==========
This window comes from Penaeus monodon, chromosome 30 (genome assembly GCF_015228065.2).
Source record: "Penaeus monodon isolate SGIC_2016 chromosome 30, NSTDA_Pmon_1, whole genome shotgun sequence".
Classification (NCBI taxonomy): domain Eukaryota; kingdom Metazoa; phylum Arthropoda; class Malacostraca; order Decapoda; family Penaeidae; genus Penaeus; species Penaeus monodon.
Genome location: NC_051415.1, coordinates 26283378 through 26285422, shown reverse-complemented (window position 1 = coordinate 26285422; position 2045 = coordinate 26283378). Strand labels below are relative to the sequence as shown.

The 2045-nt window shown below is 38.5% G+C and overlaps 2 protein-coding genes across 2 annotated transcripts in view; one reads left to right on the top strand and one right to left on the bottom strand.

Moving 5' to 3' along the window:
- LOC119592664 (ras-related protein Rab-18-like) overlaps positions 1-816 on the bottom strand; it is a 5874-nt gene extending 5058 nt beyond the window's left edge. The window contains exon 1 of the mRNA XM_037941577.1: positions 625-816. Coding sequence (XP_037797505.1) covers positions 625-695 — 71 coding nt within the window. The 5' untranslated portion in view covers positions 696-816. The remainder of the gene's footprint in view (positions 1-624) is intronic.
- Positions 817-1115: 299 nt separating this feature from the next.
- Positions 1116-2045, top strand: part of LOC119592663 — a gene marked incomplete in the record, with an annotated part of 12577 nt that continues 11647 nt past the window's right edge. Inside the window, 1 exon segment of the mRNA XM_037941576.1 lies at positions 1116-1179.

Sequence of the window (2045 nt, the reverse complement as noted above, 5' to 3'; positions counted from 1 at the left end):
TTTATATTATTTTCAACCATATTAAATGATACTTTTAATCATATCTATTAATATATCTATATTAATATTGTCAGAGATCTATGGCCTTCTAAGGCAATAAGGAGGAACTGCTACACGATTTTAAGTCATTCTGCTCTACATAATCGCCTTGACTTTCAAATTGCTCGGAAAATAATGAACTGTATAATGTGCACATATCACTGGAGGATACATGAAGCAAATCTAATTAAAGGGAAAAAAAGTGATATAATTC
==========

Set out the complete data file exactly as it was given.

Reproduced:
This window comes from Penaeus monodon, chromosome 30 (genome assembly GCF_015228065.2).
Source record: "Penaeus monodon isolate SGIC_2016 chromosome 30, NSTDA_Pmon_1, whole genome shotgun sequence".
Classification (NCBI taxonomy): domain Eukaryota; kingdom Metazoa; phylum Arthropoda; class Malacostraca; order Decapoda; family Penaeidae; genus Penaeus; species Penaeus monodon.
Genome location: NC_051415.1, coordinates 26283378 through 26285422, shown reverse-complemented (window position 1 = coordinate 26285422; position 2045 = coordinate 26283378). Strand labels below are relative to the sequence as shown.

The 2045-nt window shown below is 38.5% G+C and overlaps 2 protein-coding genes across 2 annotated transcripts in view; one reads left to right on the top strand and one right to left on the bottom strand.

Moving 5' to 3' along the window:
- LOC119592664 (ras-related protein Rab-18-like) overlaps positions 1-816 on the bottom strand; it is a 5874-nt gene extending 5058 nt beyond the window's left edge. The window contains exon 1 of the mRNA XM_037941577.1: positions 625-816. Coding sequence (XP_037797505.1) covers positions 625-695 — 71 coding nt within the window. The 5' untranslated portion in view covers positions 696-816. The remainder of the gene's footprint in view (positions 1-624) is intronic.
- Positions 817-1115: 299 nt separating this feature from the next.
- Positions 1116-2045, top strand: part of LOC119592663 — a gene marked incomplete in the record, with an annotated part of 12577 nt that continues 11647 nt past the window's right edge. Inside the window, 1 exon segment of the mRNA XM_037941576.1 lies at positions 1116-1179.

Sequence of the window (2045 nt, the reverse complement as noted above, 5' to 3'; positions counted from 1 at the left end):
TTTATATTATTTTCAACCATATTAAATGATACTTTTAATCATATCTATTAATATATCTATATTAATATTGTCAGAGATCTATGGCCTTCTAAGGCAATAAGGAGGAACTGCTACACGATTTTAAGTCATTCTGCTCTACATAATCGCCTTGACTTTCAAATTGCTCGGAAAATAATGAACTGTATAATGTGCACATATCACTGGAGGATACATGAAGCAAATCTAATTAAAGGGAAAAAAAGTGATATAATTC